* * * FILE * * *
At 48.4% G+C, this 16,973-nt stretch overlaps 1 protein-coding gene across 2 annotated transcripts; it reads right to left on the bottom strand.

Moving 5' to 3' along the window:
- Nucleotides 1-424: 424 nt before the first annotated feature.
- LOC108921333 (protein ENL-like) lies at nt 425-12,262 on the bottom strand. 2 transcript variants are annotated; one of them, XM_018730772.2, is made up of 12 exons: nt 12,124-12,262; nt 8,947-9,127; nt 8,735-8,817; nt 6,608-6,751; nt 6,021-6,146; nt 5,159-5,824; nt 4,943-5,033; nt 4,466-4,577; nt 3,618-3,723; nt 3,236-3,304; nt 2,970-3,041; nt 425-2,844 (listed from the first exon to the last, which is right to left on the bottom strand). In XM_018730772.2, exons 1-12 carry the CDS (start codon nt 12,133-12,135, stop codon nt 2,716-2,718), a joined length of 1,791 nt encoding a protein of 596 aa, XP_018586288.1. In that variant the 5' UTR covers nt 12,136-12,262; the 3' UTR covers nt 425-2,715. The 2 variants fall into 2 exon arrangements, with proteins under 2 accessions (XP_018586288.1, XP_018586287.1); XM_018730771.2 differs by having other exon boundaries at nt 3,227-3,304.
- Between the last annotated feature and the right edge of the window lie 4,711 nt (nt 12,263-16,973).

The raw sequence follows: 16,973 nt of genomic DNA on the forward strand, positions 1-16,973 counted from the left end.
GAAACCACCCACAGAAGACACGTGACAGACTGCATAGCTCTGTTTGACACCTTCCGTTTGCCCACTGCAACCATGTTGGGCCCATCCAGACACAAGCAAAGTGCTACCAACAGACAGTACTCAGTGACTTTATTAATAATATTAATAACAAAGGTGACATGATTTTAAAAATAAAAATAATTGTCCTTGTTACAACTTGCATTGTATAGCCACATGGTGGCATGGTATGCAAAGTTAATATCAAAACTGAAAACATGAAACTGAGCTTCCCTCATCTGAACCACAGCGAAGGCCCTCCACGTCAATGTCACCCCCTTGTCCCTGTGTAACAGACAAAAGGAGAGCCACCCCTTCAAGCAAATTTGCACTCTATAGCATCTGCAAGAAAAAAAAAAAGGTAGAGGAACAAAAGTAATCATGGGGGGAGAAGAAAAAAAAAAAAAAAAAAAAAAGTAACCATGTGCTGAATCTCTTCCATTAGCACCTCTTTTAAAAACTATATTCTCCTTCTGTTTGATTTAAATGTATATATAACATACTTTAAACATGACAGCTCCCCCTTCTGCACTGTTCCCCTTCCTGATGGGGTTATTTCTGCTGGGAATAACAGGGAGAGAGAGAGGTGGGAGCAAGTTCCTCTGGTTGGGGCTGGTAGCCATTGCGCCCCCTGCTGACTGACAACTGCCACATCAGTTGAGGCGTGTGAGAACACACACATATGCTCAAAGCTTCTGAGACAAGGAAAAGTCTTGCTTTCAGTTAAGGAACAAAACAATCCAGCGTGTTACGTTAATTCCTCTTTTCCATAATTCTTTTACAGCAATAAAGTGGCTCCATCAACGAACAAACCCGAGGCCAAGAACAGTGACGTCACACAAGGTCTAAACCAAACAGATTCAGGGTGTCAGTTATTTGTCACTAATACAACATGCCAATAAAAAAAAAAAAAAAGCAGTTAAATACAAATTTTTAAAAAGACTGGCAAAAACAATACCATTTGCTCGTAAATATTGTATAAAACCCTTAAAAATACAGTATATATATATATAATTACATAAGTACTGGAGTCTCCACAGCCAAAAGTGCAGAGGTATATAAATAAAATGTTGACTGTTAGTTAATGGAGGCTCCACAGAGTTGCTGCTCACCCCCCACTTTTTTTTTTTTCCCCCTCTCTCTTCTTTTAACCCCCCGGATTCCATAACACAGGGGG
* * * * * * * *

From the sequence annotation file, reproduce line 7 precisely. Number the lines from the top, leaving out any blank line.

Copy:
GAAACCACCCACAGAAGACACGTGACAGACTGCATAGCTCTGTTTGACACCTTCCGTTTGCCCACTGCAACCATGTTGGGCCCATCCAGACACAAGCAAAGTGCTACCAACAGACAGTACTCAGTGACTTTATTAATAATATTAATAACAAAGGTGACATGATTTTAAAAATAAAAATAATTGTCCTTGTTACAACTTGCATTGTATAGCCACATGGTGGCATGGTATGCAAAGTTAATATCAAAACTGAAAACATGAAACTGAGCTTCCCTCATCTGAACCACAGCGAAGGCCCTCCACGTCAATGTCACCCCCTTGTCCCTGTGTAACAGACAAAAGGAGAGCCACCCCTTCAAGCAAATTTGCACTCTATAGCATCTGCAAGAAAAAAAAAAAGGTAGAGGAACAAAAGTAATCATGGGGGGAGAAGAAAAAAAAAAAAAAAAAAAAAAGTAACCATGTGCTGAATCTCTTCCATTAGCACCTCTTTTAAAAACTATATTCTCCTTCTGTTTGATTTAAATGTATATATAACATACTTTAAACATGACAGCTCCCCCTTCTGCACTGTTCCCCTTCCTGATGGGGTTATTTCTGCTGGGAATAACAGGGAGAGAGAGAGGTGGGAGCAAGTTCCTCTGGTTGGGGCTGGTAGCCATTGCGCCCCCTGCTGACTGACAACTGCCACATCAGTTGAGGCGTGTGAGAACACACACATATGCTCAAAGCTTCTGAGACAAGGAAAAGTCTTGCTTTCAGTTAAGGAACAAAACAATCCAGCGTGTTACGTTAATTCCTCTTTTCCATAATTCTTTTACAGCAATAAAGTGGCTCCATCAACGAACAAACCCGAGGCCAAGAACAGTGACGTCACACAAGGTCTAAACCAAACAGATTCAGGGTGTCAGTTATTTGTCACTAATACAACATGCCAATAAAAAAAAAAAAAAAGCAGTTAAATACAAATTTTTAAAAAGACTGGCAAAAACAATACCATTTGCTCGTAAATATTGTATAAAACCCTTAAAAATACAGTATATATATATATAATTACATAAGTACTGGAGTCTCCACAGCCAAAAGTGCAGAGGTATATAAATAAAATGTTGACTGTTAGTTAATGGAGGCTCCACAGAGTTGCTGCTCACCCCCCACTTTTTTTTTTTTCCCCCTCTCTCTTCTTTTAACCCCCCGGATTCCATAACACAGGGGG